Members of both the lower and upper chambers, Congress of Deputies and Senate, respectively, will be elected the same day for four-year terms. The election campaigns began on Thursday and are supposed to finish at midnight of the election day.
Spain had to call a snap general elections, the fourth in four years, after the previous one in April ended inconclusively. Back then, the Spanish Socialist Workers' Party (PSOE) of the acting Spanish prime minister, Pedro Sanchez, won the vote but but fell short of an outright majority. Their attempts to secure support from other political parties, in particular the anti-austerity Unidas Podemos party, yielded no results either.
The other political parties on the landscape include the conservative People's Party, the populist Vox, the centrist Ciudadanos, the far-left Mas Pais, and the pro-independence Catalan coalition of Republican Left of Catalonia–Sovereigntists, among others.
Rise of VOX
There have been many polls in Spain over the last few months, but the latest ones this week indicate that the great expected surprise could very well be the rise of VOX, a right-wing party founded in 2013. It should become – if polls are to be believed – the third party in Spain, with more than 15 percents of the votes. For the rest, Spain's vote on Sunday is almost certain to produce a deadlock again, with no party set to get a majority.
It will be the fourth time in four years that the Spaniards have to go to the voting booth. The election was decided on 17 September, when Sanchez presented his resignation to King Felipe VI. The Spanish legislation imposes to the political class a timing of 2 months in order for the party which has come first to form a government. It is now always a coalition government, because the bipartite system of the past between left and right, the PSOE (Socialists) and PP (Partido Popular – Christian Democrats), has disappeared.
This is not the case in several other countries in Europe, such as Belgium, which has still not managed to form a federal government one year after the last general elections.
In Spain, there should be about 38 million voters and the vote turnout is generally high, but the vote is not obligatory. The absolute majority in parliament (the Cortes) is 176 seats out of 350.
Left and Right Failed to Form a Stable Government
On the left, even if the Socialist PSOE (123 seats) had been able to agree on a coalition deal with Podemos (35 seats), they would still be missing ten seats to reach a majority. This means they would need the support of smaller left-wing parties such as the communists, the Catalan independentists and the Basque Nationalist Party.
In Sanchez's last effort at getting the investiture in July 2019, which he lost, the Catalans of Esquerra Republicana voted for Sanchez.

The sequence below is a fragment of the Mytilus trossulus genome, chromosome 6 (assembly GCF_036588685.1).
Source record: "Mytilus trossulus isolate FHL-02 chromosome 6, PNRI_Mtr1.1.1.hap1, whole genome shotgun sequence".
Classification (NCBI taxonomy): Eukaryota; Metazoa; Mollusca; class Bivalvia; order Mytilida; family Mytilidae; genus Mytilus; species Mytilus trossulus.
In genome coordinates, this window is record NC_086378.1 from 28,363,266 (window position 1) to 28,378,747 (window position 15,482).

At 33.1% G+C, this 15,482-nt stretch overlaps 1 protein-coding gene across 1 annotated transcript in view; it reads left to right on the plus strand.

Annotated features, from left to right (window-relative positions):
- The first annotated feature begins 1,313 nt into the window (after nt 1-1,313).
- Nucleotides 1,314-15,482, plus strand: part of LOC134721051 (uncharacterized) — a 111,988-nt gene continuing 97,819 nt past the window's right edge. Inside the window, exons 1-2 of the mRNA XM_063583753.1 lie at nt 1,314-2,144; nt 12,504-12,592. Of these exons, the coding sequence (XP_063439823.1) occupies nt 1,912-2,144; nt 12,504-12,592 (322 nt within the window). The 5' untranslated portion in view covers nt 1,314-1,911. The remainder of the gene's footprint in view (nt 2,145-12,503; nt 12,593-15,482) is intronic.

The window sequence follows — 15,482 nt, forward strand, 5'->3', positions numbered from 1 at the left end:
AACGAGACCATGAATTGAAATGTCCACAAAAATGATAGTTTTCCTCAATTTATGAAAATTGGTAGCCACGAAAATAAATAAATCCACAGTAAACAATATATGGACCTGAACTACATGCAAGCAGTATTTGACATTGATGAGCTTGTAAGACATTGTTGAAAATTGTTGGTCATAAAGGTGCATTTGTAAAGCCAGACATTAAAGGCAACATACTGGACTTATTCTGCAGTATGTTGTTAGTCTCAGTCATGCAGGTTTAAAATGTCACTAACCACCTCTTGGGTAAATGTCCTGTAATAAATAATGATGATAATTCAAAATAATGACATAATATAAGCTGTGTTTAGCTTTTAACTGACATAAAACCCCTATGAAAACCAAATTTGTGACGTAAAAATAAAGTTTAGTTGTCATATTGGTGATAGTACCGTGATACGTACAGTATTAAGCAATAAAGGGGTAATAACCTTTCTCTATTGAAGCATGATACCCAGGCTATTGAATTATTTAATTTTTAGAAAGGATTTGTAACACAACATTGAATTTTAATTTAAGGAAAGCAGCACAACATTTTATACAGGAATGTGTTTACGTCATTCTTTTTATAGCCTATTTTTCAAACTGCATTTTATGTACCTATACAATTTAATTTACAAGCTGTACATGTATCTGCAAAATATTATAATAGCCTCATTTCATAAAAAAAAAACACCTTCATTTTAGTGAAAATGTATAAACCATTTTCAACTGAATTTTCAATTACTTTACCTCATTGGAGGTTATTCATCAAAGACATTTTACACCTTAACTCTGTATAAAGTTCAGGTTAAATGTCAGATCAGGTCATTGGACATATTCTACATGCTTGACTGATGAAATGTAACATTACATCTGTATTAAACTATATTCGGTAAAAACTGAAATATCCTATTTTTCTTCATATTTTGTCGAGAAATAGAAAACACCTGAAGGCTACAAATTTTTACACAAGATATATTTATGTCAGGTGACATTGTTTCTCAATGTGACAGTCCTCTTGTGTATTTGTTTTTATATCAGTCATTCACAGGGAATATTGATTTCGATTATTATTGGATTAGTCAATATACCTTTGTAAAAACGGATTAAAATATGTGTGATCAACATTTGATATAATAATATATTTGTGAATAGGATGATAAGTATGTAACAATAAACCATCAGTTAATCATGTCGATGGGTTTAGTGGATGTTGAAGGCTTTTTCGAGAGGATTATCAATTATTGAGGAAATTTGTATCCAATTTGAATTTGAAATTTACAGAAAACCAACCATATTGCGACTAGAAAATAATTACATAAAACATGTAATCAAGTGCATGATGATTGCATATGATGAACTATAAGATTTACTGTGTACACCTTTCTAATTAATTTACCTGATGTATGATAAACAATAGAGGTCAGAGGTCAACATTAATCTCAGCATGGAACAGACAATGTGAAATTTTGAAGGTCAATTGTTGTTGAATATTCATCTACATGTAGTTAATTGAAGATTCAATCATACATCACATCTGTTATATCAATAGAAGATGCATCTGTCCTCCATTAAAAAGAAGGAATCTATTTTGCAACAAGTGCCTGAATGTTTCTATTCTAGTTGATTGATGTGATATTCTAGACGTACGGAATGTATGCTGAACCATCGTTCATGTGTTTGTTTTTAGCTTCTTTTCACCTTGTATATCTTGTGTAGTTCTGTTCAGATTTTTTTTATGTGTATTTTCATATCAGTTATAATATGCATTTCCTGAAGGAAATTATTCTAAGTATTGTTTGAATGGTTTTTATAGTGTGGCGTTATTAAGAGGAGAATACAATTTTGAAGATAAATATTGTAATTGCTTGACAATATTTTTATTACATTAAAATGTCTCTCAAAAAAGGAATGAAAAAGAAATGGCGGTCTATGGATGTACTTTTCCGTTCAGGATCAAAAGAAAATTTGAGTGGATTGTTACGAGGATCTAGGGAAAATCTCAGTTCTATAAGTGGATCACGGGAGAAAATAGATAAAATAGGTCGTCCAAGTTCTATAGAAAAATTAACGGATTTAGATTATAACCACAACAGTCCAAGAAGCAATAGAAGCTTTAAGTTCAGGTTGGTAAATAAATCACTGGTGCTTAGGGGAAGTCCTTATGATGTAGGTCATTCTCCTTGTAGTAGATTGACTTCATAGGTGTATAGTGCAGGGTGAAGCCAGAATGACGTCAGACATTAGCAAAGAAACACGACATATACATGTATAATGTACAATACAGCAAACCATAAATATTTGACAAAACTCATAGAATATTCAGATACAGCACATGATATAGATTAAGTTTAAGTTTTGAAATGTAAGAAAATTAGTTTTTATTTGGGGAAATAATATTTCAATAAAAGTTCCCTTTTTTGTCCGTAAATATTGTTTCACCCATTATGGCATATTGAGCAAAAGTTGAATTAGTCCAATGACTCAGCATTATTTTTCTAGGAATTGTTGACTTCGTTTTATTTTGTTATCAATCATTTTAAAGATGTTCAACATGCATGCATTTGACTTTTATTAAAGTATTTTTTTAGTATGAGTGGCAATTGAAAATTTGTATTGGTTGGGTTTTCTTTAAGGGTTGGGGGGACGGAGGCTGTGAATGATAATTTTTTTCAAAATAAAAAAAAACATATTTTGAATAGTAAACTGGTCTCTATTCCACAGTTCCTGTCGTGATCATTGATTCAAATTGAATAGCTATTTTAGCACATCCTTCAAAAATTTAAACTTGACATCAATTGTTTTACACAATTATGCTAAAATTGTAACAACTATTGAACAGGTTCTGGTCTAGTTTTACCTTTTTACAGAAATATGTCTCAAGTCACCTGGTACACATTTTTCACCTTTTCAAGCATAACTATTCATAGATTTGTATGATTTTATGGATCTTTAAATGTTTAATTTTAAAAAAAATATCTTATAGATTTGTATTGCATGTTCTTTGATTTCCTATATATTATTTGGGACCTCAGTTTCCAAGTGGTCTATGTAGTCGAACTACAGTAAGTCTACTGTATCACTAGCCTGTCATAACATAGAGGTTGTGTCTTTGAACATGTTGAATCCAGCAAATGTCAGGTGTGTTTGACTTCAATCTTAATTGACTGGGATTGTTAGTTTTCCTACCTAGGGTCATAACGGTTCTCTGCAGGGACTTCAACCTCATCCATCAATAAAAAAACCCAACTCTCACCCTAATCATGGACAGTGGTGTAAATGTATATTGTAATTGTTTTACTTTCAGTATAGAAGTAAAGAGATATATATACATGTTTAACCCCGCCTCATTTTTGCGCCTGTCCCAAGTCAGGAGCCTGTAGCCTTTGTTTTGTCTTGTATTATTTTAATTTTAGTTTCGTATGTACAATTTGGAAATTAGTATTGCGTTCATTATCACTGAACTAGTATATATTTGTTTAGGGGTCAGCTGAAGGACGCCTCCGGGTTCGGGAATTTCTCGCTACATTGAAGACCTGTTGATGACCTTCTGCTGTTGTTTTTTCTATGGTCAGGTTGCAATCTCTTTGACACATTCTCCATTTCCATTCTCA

This is the first possible coalition, a “Frente Popular," a coalition of the left (178 seats) to reach more than the 176 seats needed for an absolute majority.
On the right, the other option for Pedro Sanchez was an alliance on his right but he would not rule with VOX, so it would be theoretically limited to Ciudadanos (57 seats) and the PP (66 seats), which was way too short a score for a majority government. The parties on center-right refuse to associate with the nationalists in Catalonia or the Basque country.
Issues That Will Decide the Vote
The main issues of these elections are the regional issue, with the trial of the Catalan separatist government in Madrid, where the High Court judges distributed 100 years in prison to the former members of the Catalan separatist government that remained in Spain. The former Catalan president, Carles Puigdemont, faces a new request for extradition by the Spanish government.
There have been large demonstrations in Barcelona, for independence and against independence from Spain. Following the polls, the Catalans who are in favor of remaining in Spain have a slight advantage on the separatists.
The other main issue is immigration, with a new flare-up of illegal migration crossing the strait of Gibraltar by speedboats by the hundreds. The thousands of illegal migrants, mainly from sub-Saharan Africa, land on the beaches and rush inland before the police can intercept them.
There is also the difficult situation in the African enclaves of Ceuta and Melilla, where Africans try desperately to cross into Spain despite the barbed wire fences. The government of Pedro Sanchez is favorable to migrants, and has even suppressed the use of barbed wire in Ceuta and Melilla. This lax attitude of the Spanish socialists has caused their demise in the regional elections in the southern province of Andalucia, and the arrival of the right in power there.
Finally, there is the political decision taken by Pedro Sanchez to unearth the body of Francisco Franco, the dictator, who died in 1975 and was buried in a mausoleum, in the Valle de los Caidos and to transfer the body to a cemetery in the suburbs of Barcelona, at the risk of re-awakening the old tensions between the left and the partisans of Franco who re-established the constitutional royalty. Sanchez is supported for this highly symbolic gesture by the republicans and the left in general, but despised for this "demagogic decision" by the parties on the center right and right.
On the economic front, the economy of Spain is doing quite well compared to many European countries. So, it is not expected to be a decisive factor in the choice made by the voters.